Blox Fruits is an action RPG inspired largely by the pirate-themed manga/anime One Piece. This is Gamer Robot Inc’s third Roblox title, and — after establishing itself in 2016 — their first truly successful game. The most recent estimate has the team size at around 10 people, but they may have expanded the roster since then.
Systems- and content-wise, Blox Fruits is huge. It features a wide array of combat styles, races, weapon types, special abilities, inter-dependent progression systems, currencies, PvE and PvP modes, and social crews, in addition to numerous locations, enemy types, bosses, raids and more. Think Diablo or Torchlight, but free-to-play, third-person, and with pirates.
Like most Roblox titles, the First Time User Experience (FTUE) is nonexistent, tutorials are nowhere to be seen, and the UI is a merely functional cobbling together of plain panels and text boxes. Since that’s the standard for the platform, it doesn’t seem to be an issue for players, and it certainly hasn’t stopped the game from becoming wildly successful. Nonetheless, it is remarkable that, at any given moment, roughly half a million people on the planet are playing a game where the very first thing you see when you start playing is this:
One area where the game excels — relative to other Roblox experiences, at least — is in its visual effects. Most abilities produce a riot of flames, colored flares, and smoke that serve as satisfying feedback because each one is distinct and exciting to use (although they’re then accompanied by an ugly avalanche of text communicating rewards).
The game gives players a “Fast Mode” to tone down the visual effects, which is a clever way to ensure the game looks good for players who can handle it and yet still runs well for those whose devices aren’t as capable.
Taking inspiration from One Piece gives players familiar with the manga or anime immediate affinity for the world of Blox Fruits, and players routinely draw comparisons between elements of the two media properties, like the “rubber fruit” in Blox Fruits and “gum-gum fruit” in One Piece. It also gives the developers lots of options in terms of adding content, since they can draw on pre-existing stories, characters, factions, fighting styles, etc.
Although it’s a clever worldbuilding hack, it also puts them in a legally tenuous position. If the owners of the One Piece media empire did decide to ever take action, Blox Fruits would likely shutter. That said, Blox Fruits — or “Blox Piece,” as it was known until late 2019 — has been operating for close to three years without legal trouble, and it’s likely scores of other Roblox experiences are also flying under the copyright radar for the time being.
This growth hacking “emulation” of an IP that’s already popular with a young audience is a high-risk, high-reward approach other developers could seek to replicate. Another option is to build an official experience in direct collaboration with the IP, as Gamefam has been doing with Sonic, Hot Wheels, and The Chainsmokers.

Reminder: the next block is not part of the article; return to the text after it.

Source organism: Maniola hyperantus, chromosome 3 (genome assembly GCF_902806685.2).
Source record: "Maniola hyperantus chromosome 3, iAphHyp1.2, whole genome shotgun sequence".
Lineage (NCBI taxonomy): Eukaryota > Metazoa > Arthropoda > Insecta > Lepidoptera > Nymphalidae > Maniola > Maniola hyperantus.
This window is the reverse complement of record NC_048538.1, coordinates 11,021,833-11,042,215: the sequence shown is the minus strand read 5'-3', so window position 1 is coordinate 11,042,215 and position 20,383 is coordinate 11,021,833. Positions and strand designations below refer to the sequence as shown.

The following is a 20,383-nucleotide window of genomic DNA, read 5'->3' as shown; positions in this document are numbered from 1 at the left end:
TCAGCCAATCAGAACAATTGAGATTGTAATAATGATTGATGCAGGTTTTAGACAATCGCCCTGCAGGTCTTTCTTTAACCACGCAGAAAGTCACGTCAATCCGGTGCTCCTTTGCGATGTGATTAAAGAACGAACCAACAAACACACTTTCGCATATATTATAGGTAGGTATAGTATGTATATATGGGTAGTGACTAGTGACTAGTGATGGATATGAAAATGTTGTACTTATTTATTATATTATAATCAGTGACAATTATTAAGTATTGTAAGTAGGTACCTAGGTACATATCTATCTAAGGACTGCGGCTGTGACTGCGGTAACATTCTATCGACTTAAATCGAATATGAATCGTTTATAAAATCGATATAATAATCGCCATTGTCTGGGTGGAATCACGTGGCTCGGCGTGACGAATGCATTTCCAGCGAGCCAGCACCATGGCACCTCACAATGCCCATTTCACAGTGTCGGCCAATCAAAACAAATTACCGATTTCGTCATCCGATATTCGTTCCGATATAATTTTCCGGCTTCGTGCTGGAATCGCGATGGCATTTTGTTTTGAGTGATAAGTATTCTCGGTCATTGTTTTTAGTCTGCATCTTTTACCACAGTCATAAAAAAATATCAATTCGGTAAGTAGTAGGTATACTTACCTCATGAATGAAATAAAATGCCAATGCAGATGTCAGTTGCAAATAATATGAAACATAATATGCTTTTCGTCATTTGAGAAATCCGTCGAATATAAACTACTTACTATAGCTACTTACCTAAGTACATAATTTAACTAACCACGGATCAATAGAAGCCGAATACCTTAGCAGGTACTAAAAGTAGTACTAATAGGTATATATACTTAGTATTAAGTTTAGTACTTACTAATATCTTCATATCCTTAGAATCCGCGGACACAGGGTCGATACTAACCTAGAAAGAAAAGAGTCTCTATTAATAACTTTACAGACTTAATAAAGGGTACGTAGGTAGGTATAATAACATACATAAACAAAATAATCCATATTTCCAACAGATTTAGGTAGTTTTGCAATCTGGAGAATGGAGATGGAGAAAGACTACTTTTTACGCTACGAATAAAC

How does Blox Fruits make money? By selling power and convenience, like many conventional mobile F2P games. The tools to deeply analyze Roblox monetization titles remain thin, but analyzing Blox Fruits from the outside makes clear the developer’s approach is a hodgepodge of different spend options, including:
- Purchasing soft currency
- Convenience and progression accelerating options
- Doublers, exactly like the one-off currency doublers that were common in mobile F2P around 10 years ago
- Direct purchasing of items that would otherwise be randomized
- Buying randomized power items
- Additional functionality
- Character stats reset
- Fast boats
There is definitely a skill component to the game, especially in PvP, where lengthy combos and skilled timing are valuable, but for the most part this is very much a numbers game.
Some fruits are better against some enemy types, and some clever decisions have been made around limiting power. But by modern mobile F2P standards, the power and RPG systems are a mess. There are various character-speccing paths players can take that mean they don’t need to participate in the core “fruit” aspect of the game at all, and there doesn’t appear to be an elegant elemental rock/paper/scissors design underpinning the combat, as we’ve seen in games like Marvel Contest of Champions, for example.
Instead, the game’s continued appeal and success boils down to there being a large volume of content. This is a game of extreme power creep, with a maximum player level of 2,450, and new systems and higher power ceilings coming online with each new update. It’s not unusual for players to run (illegal) power-leveling scripts for hours to expedite the grind.
In some ways, this means Blox Fruits is successful because it’s constantly giving players new and engaging content, and that freedom to choose your own path and play with your friends strengthens the appeal. However, if players were more discerning, or another developer came along with a similarly appealing game featuring slicker presentation and tighter systems design, I could see it posing a serious threat to Blox Fruits.
The arrival of venture-backed, Roblox-focused studios packing considerable industry talent will further accelerate adoption of carefully designed and efficiently monetizing experiences on the platform, likely including numerous other conventional F2P game structures, economy models, and live ops approaches. IF or when those studios really take off, I could imagine Blox Fruits getting knocked off its pirate king perch. However, to date we have yet to see a venture backed studio break the top 50 with a new game and the more common scenario is for these firms to resort to purchasing and operating an already successful Roblox experience.